4 edition of A new academy of compliments found in the catalog.
Anonymous. By Henry Scougal.Microfilm. Woodbridge, CT Research Publications, Inc., 1986. 1 reel ; 35mm. (The Eighteenth Century ; reel 5590, no. 32).
|Statement||printed by J. and M. Roberton|
|Publishers||printed by J. and M. Roberton|
|The Physical Object|
|Pagination||xvi, 76 p. :|
|Number of Pages||55|
|2||Eighteenth century -- reel 5590, no. 32.|
nodata File Size: 6MB.
Behold great Neptune's risen from the deep, With all his Tritons, and begins to sweep The rugged waves into a smoother form, Not leaving one small wrinckle of a storm. Sir, You have power to oblige my soul.
Use ILLiad for articles and chapter scans. But shee's a whore, yet sure I lie, May there not be degrees of chastity? Go ask but the Philosopher, What gives her lips the Balm; What spirit gives motion to her eye, Which makes her brest to swell so high, And gives moisture to her Palm. The Weight doth make the Jack go ready, The Fraight doth make the Barque go steady; The Key A new academy of compliments Lock doth open right, The Candle's useful in the night: Such is the Virgin in my eyes, That lives, loves, marries, e're she dies.
Our cause Gods is, Though the odd's is Ten times ten to one. love is content with a little, and studies things that are impossible, it overcomes all doubts and intricacies, and facilitates things that are most difficult. Do's my love thy love destroy? Then tell me what those Creatures A new academy of compliments. Sir, The pleasures of the morning wait upon you. To which is added, I. Well knows the Fowler where to lay his Gin; The Fisher knows what Pool the Fish are in, And thou that studiest to become a Lover, Learn in what place most Virgins to discover: Which having done, make one thy sole delight, Then thou must study to dissemble right; Swear by her Beauty, seemingly be loath To break the Bond of such a sacred Oath: Sigh when she sighs, and what thou seest her do, By imitation strive to do so too.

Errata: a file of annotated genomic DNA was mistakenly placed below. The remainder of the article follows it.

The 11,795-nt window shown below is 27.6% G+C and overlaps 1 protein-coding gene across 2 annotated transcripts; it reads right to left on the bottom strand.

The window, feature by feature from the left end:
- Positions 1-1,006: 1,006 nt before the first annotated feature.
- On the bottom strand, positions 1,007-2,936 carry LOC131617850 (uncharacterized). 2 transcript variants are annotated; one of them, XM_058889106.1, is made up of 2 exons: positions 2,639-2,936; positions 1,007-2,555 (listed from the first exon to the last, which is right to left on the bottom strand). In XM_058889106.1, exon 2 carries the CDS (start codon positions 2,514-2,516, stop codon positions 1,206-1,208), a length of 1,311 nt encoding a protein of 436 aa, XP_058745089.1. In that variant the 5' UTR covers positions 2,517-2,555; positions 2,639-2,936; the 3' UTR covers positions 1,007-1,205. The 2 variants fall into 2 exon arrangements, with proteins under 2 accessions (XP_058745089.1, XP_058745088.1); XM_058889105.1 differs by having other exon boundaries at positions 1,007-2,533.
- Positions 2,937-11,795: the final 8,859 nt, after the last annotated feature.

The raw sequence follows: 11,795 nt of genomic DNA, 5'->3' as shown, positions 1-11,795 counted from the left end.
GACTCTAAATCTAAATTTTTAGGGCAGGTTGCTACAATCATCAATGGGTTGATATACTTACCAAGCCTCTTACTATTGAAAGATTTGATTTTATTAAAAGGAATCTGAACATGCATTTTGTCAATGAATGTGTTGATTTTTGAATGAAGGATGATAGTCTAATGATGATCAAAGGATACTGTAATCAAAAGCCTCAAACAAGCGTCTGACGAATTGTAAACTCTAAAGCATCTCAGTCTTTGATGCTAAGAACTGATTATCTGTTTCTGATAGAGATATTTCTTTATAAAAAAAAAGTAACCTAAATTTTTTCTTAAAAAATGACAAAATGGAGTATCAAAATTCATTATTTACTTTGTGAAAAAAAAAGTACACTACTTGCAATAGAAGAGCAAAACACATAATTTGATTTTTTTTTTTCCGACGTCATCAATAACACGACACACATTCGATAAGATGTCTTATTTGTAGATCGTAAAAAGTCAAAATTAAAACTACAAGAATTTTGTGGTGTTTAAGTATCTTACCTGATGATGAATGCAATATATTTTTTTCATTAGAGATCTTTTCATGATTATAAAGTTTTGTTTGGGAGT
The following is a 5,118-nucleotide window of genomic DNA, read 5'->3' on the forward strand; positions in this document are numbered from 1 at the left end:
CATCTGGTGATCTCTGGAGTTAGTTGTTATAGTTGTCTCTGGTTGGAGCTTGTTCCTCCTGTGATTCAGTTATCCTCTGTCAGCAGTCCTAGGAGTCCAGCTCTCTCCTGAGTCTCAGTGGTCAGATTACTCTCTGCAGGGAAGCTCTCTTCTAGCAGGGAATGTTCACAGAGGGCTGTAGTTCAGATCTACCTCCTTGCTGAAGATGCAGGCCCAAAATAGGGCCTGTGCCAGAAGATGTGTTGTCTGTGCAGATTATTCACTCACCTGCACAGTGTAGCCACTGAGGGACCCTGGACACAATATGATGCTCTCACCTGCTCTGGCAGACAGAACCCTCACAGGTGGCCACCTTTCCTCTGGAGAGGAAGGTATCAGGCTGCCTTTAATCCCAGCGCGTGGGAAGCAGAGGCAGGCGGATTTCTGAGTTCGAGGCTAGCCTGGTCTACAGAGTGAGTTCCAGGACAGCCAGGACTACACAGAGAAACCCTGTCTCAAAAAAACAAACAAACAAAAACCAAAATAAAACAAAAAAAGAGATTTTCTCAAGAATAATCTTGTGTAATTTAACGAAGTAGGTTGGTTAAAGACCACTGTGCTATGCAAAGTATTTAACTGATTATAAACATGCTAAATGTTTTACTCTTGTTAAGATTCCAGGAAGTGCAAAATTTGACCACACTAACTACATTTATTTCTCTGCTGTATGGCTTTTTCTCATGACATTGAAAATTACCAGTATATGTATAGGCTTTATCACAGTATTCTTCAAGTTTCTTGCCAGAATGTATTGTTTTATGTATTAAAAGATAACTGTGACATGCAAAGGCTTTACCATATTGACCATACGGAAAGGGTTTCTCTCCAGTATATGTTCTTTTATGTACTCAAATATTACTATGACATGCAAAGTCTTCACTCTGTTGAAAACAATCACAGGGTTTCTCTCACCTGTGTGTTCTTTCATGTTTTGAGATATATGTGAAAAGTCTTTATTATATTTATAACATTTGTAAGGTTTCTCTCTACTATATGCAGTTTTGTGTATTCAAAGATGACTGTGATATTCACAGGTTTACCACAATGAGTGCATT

He that's matcht with a Turtle Dove, That has no spleen about her; Shall waste so much life, In love of his wife, He had better be without her.
ALas poor Cupid art thou blind? Madam, That you may perceive I do not forget you, let this poor Present inform you; it is the Famous Romance, Entituled, Pharamond, and written by the Author of Cassandra and Cleopatra were it not a Piece of great worth, I should not have thought it fit for your perusal; However were it otherwise, I dare assure my self it would not be unwelcome, since to question that, were to doubt of your good will to Madam, Your faithful servant.
TO friend and to foe, To all that I know, That to Marriage Estate do prepare, Remember your days In several ways, Are troubled with sorrow and care: For he that doth look In the married mans book, And read but his Items all over, Shall finde them to come, At length to a Sum, Page 97 Shall empty Purse, Pocket, and Coffer.
WAG If you spend your time among particularly humorous company, this diminutive designation will come in handy.
When Phillis watch'd her harmless sheep, Not one poor Lamb was made a prey; Yet she had cause enough to weep, Her silly heart did go astray, Then flying to the Neighboring Grove, She left the tender Flock to rove, And to the windes did breathe her love.